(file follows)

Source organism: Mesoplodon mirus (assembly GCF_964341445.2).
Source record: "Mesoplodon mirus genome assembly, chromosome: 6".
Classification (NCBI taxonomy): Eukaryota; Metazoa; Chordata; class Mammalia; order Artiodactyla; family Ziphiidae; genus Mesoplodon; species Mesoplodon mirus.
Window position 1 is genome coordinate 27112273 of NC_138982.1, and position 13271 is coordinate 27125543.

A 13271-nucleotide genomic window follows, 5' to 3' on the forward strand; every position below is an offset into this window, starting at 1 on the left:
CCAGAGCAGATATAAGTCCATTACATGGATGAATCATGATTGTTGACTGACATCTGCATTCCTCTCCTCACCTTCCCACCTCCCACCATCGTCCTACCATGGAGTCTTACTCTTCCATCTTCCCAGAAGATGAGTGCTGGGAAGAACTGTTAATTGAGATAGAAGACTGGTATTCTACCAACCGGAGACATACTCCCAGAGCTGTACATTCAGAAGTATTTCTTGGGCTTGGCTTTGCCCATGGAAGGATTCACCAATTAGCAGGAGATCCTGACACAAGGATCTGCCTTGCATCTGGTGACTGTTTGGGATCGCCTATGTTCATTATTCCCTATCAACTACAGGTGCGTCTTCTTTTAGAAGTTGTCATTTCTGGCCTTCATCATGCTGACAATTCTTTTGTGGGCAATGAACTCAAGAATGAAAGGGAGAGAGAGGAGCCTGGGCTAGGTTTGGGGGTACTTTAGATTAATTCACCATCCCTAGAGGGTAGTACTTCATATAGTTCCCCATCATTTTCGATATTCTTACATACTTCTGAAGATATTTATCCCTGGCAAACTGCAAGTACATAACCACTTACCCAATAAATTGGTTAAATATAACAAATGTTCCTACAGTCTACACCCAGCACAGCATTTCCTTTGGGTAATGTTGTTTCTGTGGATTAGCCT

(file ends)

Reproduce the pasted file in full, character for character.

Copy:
Source organism: Mesoplodon mirus (assembly GCF_964341445.2).
Source record: "Mesoplodon mirus genome assembly, chromosome: 6".
Classification (NCBI taxonomy): Eukaryota; Metazoa; Chordata; class Mammalia; order Artiodactyla; family Ziphiidae; genus Mesoplodon; species Mesoplodon mirus.
Window position 1 is genome coordinate 27112273 of NC_138982.1, and position 13271 is coordinate 27125543.

A 13271-nucleotide genomic window follows, 5' to 3' on the forward strand; every position below is an offset into this window, starting at 1 on the left:
CCAGAGCAGATATAAGTCCATTACATGGATGAATCATGATTGTTGACTGACATCTGCATTCCTCTCCTCACCTTCCCACCTCCCACCATCGTCCTACCATGGAGTCTTACTCTTCCATCTTCCCAGAAGATGAGTGCTGGGAAGAACTGTTAATTGAGATAGAAGACTGGTATTCTACCAACCGGAGACATACTCCCAGAGCTGTACATTCAGAAGTATTTCTTGGGCTTGGCTTTGCCCATGGAAGGATTCACCAATTAGCAGGAGATCCTGACACAAGGATCTGCCTTGCATCTGGTGACTGTTTGGGATCGCCTATGTTCATTATTCCCTATCAACTACAGGTGCGTCTTCTTTTAGAAGTTGTCATTTCTGGCCTTCATCATGCTGACAATTCTTTTGTGGGCAATGAACTCAAGAATGAAAGGGAGAGAGAGGAGCCTGGGCTAGGTTTGGGGGTACTTTAGATTAATTCACCATCCCTAGAGGGTAGTACTTCATATAGTTCCCCATCATTTTCGATATTCTTACATACTTCTGAAGATATTTATCCCTGGCAAACTGCAAGTACATAACCACTTACCCAATAAATTGGTTAAATATAACAAATGTTCCTACAGTCTACACCCAGCACAGCATTTCCTTTGGGTAATGTTGTTTCTGTGGATTAGCCT